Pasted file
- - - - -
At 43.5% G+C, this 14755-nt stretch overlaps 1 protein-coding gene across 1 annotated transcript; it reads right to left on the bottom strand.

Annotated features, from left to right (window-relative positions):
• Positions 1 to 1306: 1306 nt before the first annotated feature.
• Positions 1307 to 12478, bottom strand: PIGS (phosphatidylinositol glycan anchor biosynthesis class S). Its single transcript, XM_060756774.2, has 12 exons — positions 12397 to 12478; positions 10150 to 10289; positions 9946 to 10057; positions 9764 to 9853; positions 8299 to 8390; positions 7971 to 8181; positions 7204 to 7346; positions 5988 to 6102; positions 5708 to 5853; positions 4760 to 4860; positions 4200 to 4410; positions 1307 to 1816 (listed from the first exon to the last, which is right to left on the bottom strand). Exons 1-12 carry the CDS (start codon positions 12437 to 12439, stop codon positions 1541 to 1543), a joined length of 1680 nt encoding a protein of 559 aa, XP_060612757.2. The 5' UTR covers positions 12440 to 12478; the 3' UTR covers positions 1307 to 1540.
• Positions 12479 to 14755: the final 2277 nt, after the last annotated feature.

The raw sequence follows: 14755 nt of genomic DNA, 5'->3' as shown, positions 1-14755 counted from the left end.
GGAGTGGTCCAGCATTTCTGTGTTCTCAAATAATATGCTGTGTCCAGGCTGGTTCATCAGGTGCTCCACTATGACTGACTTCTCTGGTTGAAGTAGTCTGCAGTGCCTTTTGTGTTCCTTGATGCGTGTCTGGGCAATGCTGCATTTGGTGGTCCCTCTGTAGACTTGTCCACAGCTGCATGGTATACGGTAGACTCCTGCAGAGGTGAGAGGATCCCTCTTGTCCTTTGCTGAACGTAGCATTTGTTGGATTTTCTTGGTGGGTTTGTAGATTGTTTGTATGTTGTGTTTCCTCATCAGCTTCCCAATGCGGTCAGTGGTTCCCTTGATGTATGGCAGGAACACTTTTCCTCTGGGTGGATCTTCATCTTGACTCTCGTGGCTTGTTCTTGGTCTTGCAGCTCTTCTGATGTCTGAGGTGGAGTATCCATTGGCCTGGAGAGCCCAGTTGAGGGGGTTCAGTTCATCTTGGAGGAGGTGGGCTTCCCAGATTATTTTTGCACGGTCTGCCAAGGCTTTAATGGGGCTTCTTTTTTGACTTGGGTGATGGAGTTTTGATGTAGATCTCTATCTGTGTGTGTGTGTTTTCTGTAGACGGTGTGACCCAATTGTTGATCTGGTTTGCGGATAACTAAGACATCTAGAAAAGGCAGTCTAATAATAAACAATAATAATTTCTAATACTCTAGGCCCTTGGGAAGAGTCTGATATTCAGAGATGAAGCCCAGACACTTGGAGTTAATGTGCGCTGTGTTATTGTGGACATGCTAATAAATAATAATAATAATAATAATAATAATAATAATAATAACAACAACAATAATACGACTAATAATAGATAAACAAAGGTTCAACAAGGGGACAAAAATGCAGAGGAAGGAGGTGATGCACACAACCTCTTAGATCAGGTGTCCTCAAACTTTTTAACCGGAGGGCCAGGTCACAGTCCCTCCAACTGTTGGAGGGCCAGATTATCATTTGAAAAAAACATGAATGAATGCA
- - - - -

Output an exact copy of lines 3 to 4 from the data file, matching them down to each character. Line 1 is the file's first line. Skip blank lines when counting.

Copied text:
• Positions 1 to 1306: 1306 nt before the first annotated feature.
• Positions 1307 to 12478, bottom strand: PIGS (phosphatidylinositol glycan anchor biosynthesis class S). Its single transcript, XM_060756774.2, has 12 exons — positions 12397 to 12478; positions 10150 to 10289; positions 9946 to 10057; positions 9764 to 9853; positions 8299 to 8390; positions 7971 to 8181; positions 7204 to 7346; positions 5988 to 6102; positions 5708 to 5853; positions 4760 to 4860; positions 4200 to 4410; positions 1307 to 1816 (listed from the first exon to the last, which is right to left on the bottom strand). Exons 1-12 carry the CDS (start codon positions 12437 to 12439, stop codon positions 1541 to 1543), a joined length of 1680 nt encoding a protein of 559 aa, XP_060612757.2. The 5' UTR covers positions 12440 to 12478; the 3' UTR covers positions 1307 to 1540.